After the evening feeding, the sharks swam laps in their tanks, which looped through the Baltimore Aquarium. Turtles and frogs munched leftover crickets. Dolphins played leisurely underwater games. But something was different this Sunday night. People in white chef's jackets breezed past the tanks, setting up tall tables draped with long white cloths. The people laid out silver warmer trays along with stacks of cups and plates. They uncorked bottles of colorful liquids.
To most of the fish, it was simply a blur of movement, notable only because it came at a normally quiet time.
The rays felt it first: a rumble of hundreds of bipeds approaching. Undulating rapidly, the rays circulated through their massive open-air tank, which made up the central portion of the aquarium.
In the evening hours the humans usually disappear, with the exception of the occasional solitary watchman. Now, a tide of people swept in. Many of them wore black shirts bearing white letters that, if fish could read, they would know said "OTAKON STAFF." Others wore a wide variety of colorful ensembles, likely designed to attract mates and indicate their importance to the other humans.
To most of the fish, this people parade meant little. The rays wavered around the edges of their habitat, drawn by voices and wondering if the petting pool would be reopened. The sharks dashed wildly by, eyeing the arrivals for signs of danger, or perhaps for anyone in scuba suits, proffering meat.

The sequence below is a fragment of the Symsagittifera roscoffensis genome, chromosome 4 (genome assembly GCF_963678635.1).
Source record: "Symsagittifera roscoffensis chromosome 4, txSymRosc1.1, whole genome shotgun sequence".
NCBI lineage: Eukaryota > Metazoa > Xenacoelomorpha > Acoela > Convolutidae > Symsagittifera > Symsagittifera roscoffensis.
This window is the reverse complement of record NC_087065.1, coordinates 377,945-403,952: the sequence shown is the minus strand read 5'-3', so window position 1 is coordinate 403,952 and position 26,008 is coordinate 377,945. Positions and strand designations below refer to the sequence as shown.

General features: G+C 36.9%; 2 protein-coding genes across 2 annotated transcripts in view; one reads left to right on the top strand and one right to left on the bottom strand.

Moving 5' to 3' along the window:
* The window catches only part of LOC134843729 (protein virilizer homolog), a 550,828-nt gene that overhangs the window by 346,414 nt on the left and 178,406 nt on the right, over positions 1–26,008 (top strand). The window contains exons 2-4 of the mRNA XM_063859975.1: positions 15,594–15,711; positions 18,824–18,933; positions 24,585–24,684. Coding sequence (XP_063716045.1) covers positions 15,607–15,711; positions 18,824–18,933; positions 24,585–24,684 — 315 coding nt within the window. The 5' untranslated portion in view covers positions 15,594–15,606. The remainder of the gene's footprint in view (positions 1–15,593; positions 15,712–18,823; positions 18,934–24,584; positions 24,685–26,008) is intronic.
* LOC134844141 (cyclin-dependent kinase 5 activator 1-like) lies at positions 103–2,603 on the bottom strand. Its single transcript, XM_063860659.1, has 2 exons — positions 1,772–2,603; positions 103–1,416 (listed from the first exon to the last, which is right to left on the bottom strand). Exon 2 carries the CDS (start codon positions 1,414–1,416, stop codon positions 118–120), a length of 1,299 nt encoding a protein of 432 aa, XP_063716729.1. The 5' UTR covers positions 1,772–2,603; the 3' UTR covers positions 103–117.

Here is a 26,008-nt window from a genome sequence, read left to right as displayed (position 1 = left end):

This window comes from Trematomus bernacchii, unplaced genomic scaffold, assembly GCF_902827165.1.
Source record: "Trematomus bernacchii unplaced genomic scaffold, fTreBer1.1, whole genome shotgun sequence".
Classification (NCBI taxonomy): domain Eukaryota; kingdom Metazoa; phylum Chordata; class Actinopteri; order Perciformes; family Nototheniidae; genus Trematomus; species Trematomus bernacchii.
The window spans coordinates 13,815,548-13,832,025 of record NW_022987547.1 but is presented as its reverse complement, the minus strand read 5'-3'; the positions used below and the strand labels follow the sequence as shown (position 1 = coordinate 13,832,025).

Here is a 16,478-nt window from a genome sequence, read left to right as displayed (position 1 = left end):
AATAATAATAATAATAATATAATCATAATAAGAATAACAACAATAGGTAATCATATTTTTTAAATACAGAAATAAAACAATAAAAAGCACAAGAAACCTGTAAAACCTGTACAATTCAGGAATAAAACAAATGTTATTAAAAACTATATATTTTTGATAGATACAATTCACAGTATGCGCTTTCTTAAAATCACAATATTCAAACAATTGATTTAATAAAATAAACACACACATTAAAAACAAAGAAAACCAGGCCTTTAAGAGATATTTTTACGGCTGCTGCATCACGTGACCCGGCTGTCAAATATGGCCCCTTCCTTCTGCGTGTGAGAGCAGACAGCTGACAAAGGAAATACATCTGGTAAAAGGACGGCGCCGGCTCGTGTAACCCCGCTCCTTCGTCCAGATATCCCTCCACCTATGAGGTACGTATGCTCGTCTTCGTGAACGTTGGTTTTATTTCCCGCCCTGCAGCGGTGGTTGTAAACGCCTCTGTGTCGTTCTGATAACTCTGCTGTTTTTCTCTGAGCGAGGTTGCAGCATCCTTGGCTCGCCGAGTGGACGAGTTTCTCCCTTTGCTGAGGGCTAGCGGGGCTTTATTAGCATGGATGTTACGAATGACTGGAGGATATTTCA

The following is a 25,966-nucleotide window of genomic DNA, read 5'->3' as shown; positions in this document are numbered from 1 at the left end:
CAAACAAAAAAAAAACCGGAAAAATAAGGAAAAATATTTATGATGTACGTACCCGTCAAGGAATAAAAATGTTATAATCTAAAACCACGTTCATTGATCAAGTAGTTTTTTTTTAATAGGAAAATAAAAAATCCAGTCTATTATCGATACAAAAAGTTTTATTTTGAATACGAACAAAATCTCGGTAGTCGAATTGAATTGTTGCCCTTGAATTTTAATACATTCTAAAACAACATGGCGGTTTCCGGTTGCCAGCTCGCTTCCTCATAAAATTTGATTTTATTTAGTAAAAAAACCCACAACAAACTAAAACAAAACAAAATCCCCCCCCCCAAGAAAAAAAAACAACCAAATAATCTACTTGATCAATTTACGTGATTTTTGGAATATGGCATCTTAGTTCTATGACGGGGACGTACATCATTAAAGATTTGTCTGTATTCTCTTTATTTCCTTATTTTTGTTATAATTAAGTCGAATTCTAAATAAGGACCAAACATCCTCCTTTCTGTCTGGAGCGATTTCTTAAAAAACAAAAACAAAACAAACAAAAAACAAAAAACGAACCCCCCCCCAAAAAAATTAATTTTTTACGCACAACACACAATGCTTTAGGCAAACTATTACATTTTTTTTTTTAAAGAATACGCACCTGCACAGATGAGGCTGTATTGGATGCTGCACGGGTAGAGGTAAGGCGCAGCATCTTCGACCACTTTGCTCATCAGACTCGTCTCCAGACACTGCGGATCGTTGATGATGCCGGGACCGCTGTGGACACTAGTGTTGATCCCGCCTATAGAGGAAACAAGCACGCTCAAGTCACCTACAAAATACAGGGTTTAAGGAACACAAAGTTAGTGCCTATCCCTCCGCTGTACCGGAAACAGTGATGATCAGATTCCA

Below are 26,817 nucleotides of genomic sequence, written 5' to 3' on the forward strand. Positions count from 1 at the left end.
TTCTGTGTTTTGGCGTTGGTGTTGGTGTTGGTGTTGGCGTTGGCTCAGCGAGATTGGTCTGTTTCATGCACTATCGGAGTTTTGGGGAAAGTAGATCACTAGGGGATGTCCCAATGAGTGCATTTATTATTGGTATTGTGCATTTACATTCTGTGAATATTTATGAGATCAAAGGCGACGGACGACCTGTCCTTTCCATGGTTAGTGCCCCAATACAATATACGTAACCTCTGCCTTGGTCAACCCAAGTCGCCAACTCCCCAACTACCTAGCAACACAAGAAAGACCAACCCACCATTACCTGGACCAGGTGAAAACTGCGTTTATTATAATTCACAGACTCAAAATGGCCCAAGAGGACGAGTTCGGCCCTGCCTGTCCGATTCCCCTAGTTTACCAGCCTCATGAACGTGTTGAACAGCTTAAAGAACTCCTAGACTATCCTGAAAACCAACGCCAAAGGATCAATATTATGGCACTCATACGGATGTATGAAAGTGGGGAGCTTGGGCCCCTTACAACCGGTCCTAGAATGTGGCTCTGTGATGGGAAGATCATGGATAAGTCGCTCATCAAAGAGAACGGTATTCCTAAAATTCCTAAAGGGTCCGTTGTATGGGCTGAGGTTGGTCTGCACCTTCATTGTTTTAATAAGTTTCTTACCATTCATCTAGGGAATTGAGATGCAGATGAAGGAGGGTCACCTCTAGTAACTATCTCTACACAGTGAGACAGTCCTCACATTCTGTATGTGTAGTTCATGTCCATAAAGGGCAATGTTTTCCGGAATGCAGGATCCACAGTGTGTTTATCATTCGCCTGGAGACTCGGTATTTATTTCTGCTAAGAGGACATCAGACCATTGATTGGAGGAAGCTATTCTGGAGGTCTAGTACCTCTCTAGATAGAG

An alligator, half out of his water, remained unimpressed.
The seahorses noticed nothing, since their tanks were made of one-way mirrors. They bounced up and down, making sweet faces at the handsome honeys they saw reflected within, pondering the intriguing human-like noises.
The dolphins invited the unexpected viewers into their nighttime play, sweeping up from the floor of their tank, spinning and showing their bellies to amazed and appreciative eyes. An impromptu ballet, choreographed by a troupe of graceful gray dancers.
As the fish watched, people lifted drinks to their mouths and munched on plant food and chicken (no seafood, thankfully).
Into the wee hours, on this exceptional day, the aquarium's residents stayed up late to watch the people watching them.
This was inspired by the traditional wrap party for Otakon staff known as Dead Dog, this year held at the Baltimore Aquarium.
I'm extremely grateful to my beta reader, roina_arwen, for her astute editing suggestions.